A Revolution of Values


Here’s an excerpt from MLK’s speech “Why I Am Opposed to the War in Vietnam,” a speech which seems to me, with every passing day, to have more and more meaning for our times. The whole thing is worth listening to or reading of course, but I think of the first four minutes here as the highlight.

We must rapidly begin the shift from a thing-oriented society to a person-oriented society. When machines and computers, profit motives and property rights are considered more important than people, the giant triplets of racism, militarism and economic exploitation are incapable of being conquered.

A true revolution of values will soon cause us to question the fairness and justice of many of our present policies. True compassion is more than flinging a coin to a beggar.

A true revolution of values will soon look uneasily on the glaring contrast of poverty and wealth with righteous indignation. It will look across the seas and see individual capitalists of the West investing huge sums of money in Asia, Africa, and South America, only to take the profits out with no concern for the social betterment of the countries, and say, “This is not just.”

It will look at our alliance with the landed gentry of Latin America and say, “This is not just.”

The Western arrogance of feeling that it has everything to teach others and nothing to learn from them is not just.

A true revolution of values will lay hands on the world order and say of war, “This way of settling differences is not just.”

This business of burning human beings with napalm, of filling our nation’s homes with orphans and widows, of injecting poisonous drugs of hate into the veins of peoples normally humane, of sending men home from dark and bloody battlefields physically handicapped and psychologically deranged, cannot be reconciled with wisdom, justice, and love.

A nation that continues year after year to spend more money on military defense than on programs of social uplift is approaching spiritual death.

It is a sad fact that because of comfort, complacency, a morbid fear of communism, our proneness to adjust to injustice, the Western nations that initiated so much of the revolutionary spirit of the modern world have now become the arch anti-revolutionaries.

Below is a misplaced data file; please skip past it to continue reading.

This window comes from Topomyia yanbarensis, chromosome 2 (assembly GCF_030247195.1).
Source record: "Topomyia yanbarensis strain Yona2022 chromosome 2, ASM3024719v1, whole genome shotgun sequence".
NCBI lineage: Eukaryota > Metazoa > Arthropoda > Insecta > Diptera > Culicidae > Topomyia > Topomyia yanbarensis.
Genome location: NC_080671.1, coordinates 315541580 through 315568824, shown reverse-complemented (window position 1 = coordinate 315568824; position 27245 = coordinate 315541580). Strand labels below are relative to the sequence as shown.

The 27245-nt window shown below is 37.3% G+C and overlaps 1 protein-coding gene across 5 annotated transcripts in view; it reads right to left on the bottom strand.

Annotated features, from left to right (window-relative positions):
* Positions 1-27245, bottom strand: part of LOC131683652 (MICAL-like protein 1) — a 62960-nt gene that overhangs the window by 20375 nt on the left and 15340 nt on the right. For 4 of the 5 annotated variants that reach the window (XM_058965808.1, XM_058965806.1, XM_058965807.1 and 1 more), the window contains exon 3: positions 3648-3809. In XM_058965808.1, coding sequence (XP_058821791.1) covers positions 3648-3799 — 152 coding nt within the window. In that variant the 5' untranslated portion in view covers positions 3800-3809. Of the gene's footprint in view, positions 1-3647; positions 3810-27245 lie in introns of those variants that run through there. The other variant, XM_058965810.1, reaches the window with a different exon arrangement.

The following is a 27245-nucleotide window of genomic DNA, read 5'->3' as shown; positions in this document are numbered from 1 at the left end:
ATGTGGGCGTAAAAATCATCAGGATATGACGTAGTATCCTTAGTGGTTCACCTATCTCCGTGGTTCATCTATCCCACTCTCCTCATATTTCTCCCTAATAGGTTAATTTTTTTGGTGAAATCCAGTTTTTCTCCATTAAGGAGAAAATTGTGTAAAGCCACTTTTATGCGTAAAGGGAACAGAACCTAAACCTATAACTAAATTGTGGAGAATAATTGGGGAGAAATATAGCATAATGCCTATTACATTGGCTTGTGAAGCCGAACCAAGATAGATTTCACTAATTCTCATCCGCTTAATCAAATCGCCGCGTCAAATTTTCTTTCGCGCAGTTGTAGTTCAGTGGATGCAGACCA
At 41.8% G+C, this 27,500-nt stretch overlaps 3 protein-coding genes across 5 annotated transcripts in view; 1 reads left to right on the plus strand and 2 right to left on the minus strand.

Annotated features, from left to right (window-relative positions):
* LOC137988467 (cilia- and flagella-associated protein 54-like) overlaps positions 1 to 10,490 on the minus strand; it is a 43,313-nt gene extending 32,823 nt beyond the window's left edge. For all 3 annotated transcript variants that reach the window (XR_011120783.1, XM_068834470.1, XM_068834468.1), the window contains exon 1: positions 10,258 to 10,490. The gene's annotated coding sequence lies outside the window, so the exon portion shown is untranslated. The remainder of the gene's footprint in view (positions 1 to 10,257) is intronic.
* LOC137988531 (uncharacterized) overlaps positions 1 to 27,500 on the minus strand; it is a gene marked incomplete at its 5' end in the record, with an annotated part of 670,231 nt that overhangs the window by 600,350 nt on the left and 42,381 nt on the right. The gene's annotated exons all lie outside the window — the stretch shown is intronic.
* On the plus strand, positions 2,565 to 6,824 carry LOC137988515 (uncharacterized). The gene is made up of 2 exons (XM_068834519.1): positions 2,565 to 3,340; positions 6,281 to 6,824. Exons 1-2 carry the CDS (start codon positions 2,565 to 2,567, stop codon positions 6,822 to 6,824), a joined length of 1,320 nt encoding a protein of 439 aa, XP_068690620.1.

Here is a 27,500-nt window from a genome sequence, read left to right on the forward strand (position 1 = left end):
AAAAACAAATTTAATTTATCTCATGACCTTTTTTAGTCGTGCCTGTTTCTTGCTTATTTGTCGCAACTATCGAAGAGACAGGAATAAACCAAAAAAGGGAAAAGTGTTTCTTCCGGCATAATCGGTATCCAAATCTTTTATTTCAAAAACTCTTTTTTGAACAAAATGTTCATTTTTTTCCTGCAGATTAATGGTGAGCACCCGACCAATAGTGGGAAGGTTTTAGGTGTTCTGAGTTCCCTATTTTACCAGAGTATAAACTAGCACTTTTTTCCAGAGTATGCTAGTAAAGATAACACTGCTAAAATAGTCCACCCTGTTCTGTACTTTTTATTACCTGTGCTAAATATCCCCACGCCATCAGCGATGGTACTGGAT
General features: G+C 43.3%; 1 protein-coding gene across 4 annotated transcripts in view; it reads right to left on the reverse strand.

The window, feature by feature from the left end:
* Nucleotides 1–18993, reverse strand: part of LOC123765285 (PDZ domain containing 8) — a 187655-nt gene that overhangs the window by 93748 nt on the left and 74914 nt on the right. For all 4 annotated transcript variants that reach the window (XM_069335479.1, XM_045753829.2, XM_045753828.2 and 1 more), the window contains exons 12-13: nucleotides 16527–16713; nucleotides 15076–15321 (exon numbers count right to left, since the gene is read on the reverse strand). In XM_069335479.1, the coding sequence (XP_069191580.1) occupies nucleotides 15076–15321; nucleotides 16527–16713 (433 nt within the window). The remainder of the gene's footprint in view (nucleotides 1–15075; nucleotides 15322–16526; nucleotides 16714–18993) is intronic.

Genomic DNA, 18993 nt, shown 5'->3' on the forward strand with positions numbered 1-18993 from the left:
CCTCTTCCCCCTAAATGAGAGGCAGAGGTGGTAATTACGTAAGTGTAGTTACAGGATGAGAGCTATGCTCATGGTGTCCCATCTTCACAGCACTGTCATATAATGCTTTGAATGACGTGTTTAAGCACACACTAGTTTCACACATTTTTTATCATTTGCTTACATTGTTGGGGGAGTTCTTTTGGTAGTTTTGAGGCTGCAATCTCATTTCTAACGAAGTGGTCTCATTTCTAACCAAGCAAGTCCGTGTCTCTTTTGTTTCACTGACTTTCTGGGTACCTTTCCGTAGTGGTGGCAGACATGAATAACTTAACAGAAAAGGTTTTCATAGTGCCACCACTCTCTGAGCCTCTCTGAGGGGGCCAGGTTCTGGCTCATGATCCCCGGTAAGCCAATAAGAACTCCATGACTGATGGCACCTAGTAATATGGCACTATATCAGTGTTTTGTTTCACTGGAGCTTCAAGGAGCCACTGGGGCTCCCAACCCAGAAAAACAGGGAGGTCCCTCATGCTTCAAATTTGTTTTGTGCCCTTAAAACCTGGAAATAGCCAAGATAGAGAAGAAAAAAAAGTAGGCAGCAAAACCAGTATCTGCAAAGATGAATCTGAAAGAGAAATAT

Our only hope today lies in our ability to recapture the revolutionary spirit and go out into a sometimes hostile world declaring eternal hostility to poverty, racism, and militarism.

A genuine revolution of values means in the final analysis that our loyalties must become ecumenical rather than sectional. Every nation must now develop an overriding loyalty to mankind as a whole in order to preserve the best in their individual societies. This call for a worldwide fellowship that lifts neighborly concern beyond one’s tribe, race, class, and nation is in reality a call for an all-embracing, unconditional love for all men. This oft misunderstood and misinterpreted concept, so readily dismissed by the Nietzsches of the world as a weak and cowardly force, has now become an absolute necessity for the survival of mankind.”

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  1. Doug Gibson says:

    What makes this most significant for me is the way in which King here reminds us that America’s progressive streak is based on certain native and universally-recognized values, values that we have a hard time these days naming, let alone practicing.

    What’s worse, the progressive blogosphere, after a decade in which it made concrete progress defining itself in opposition to American authoritarianism and American oligarchy, seems unable to integrate these values into its rhetoric.

    How many times during the health care debate did we hear progressives – and don’t get me started on Democrats in general – say, “it is unjust to force millions of Americans to choose between impoverishment on the one hand and illness and insecurity on the other”?

    How many times in the discussion over “austerity” have we heard a blogger say that the principle of equality demands that anyone who works – or is willing to work – a full-time job deserves an economic system that goes to the same lengths to guarantee her a decent life that it does to underwrite the billionaires that gamble for profit?